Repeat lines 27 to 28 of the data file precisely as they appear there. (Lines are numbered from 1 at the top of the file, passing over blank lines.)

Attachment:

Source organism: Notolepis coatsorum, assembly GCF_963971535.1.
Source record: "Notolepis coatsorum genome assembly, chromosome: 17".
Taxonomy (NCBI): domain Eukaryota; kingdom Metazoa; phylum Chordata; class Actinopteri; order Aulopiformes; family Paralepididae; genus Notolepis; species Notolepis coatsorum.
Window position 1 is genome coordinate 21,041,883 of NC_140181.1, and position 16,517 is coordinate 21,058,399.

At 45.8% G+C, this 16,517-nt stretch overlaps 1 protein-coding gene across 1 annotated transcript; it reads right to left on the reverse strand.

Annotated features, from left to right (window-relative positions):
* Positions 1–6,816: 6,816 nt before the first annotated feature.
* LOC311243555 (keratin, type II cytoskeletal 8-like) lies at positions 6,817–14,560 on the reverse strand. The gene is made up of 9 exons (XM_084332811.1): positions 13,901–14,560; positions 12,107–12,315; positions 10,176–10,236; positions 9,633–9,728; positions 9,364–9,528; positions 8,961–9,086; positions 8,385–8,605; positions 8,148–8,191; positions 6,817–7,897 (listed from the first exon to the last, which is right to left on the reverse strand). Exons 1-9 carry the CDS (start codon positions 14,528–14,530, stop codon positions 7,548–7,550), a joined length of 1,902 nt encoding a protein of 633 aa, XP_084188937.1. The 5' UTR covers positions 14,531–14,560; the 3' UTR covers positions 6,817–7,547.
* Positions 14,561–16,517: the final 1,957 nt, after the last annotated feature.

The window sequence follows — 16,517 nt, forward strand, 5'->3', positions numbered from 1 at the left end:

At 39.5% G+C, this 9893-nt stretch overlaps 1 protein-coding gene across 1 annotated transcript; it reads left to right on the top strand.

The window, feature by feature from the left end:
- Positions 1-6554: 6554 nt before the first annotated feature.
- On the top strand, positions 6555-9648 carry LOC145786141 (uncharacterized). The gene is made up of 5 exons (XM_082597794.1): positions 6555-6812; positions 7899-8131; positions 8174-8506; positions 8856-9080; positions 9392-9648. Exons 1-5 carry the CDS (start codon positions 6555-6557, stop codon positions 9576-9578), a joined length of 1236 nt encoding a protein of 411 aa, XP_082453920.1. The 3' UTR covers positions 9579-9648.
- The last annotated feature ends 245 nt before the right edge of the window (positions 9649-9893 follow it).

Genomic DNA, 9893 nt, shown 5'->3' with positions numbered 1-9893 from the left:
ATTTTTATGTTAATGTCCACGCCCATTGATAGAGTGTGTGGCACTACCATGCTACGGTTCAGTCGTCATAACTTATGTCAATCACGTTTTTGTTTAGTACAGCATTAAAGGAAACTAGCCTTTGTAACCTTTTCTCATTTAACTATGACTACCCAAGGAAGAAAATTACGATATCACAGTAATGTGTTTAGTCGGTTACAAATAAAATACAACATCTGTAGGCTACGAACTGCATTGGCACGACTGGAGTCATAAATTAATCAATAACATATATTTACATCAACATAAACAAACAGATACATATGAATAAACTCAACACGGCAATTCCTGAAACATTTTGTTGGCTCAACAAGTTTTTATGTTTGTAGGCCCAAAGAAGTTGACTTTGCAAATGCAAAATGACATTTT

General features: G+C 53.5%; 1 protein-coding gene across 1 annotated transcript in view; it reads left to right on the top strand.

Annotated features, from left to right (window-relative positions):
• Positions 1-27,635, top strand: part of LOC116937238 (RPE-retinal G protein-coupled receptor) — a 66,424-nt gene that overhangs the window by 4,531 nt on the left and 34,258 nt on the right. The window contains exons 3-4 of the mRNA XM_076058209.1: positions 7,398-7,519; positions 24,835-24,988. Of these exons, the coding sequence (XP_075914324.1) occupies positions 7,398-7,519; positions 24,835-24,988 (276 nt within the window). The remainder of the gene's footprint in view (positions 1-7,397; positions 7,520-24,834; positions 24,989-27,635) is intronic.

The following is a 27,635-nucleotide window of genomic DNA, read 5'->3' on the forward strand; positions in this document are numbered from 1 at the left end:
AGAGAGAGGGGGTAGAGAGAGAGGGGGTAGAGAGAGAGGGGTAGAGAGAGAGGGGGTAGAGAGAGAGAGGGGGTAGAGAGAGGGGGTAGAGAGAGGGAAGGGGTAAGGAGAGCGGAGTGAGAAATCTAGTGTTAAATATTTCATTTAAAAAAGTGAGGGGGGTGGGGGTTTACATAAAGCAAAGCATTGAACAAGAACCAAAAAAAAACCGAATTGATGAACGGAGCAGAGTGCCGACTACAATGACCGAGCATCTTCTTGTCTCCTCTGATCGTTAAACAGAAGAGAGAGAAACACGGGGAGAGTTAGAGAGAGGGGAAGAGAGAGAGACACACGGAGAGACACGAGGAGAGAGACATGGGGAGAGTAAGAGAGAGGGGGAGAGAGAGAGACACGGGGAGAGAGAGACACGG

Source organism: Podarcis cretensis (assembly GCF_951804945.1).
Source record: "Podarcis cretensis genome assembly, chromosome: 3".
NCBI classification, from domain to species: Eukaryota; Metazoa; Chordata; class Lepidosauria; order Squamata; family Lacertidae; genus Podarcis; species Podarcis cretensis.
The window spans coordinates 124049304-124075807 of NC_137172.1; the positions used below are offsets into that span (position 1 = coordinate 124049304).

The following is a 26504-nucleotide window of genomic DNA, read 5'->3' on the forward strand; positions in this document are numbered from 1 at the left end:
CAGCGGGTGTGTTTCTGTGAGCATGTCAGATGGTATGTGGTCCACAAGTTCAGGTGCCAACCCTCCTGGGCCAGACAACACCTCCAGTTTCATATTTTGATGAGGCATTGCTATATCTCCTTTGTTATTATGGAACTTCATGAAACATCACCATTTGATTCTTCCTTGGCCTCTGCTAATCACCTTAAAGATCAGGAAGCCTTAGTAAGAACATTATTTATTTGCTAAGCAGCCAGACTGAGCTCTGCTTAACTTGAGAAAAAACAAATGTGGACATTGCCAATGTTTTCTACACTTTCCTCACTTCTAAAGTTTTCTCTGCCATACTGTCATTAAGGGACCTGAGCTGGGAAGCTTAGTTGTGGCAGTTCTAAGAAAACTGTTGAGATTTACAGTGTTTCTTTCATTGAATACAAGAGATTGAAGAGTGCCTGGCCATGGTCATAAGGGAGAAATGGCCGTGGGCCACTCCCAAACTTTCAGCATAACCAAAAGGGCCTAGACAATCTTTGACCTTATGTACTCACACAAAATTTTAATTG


The following is a 26504-nucleotide window of genomic DNA, read 5'->3' on the forward strand; positions in this document are numbered from 1 at the left end:
CAGCGGGTGTGTTTCTGTGAGCATGTCAGATGGTATGTGGTCCACAAGTTCAGGTGCCAACCCTCCTGGGCCAGACAACACCTCCAGTTTCATATTTTGATGAGGCATTGCTATATCTCCTTTGTTATTATGGAACTTCATGAAACATCACCATTTGATTCTTCCTTGGCCTCTGCTAATCACCTTAAAGATCAGGAAGCCTTAGTAAGAACATTATTTATTTGCTAAGCAGCCAGACTGAGCTCTGCTTAACTTGAGAAAAAACAAATGTGGACATTGCCAATGTTTTCTACACTTTCCTCACTTCTAAAGTTTTCTCTGCCATACTGTCATTAAGGGACCTGAGCTGGGAAGCTTAGTTGTGGCAGTTCTAAGAAAACTGTTGAGATTTACAGTGTTTCTTTCATTGAATACAAGAGATTGAAGAGTGCCTGGCCATGGTCATAAGGGAGAAATGGCCGTGGGCCACTCCCAAACTTTCAGCATAACCAAAAGGGCCTAGACAATCTTTGACCTTATGTACTCACACAAAATTTTAATTG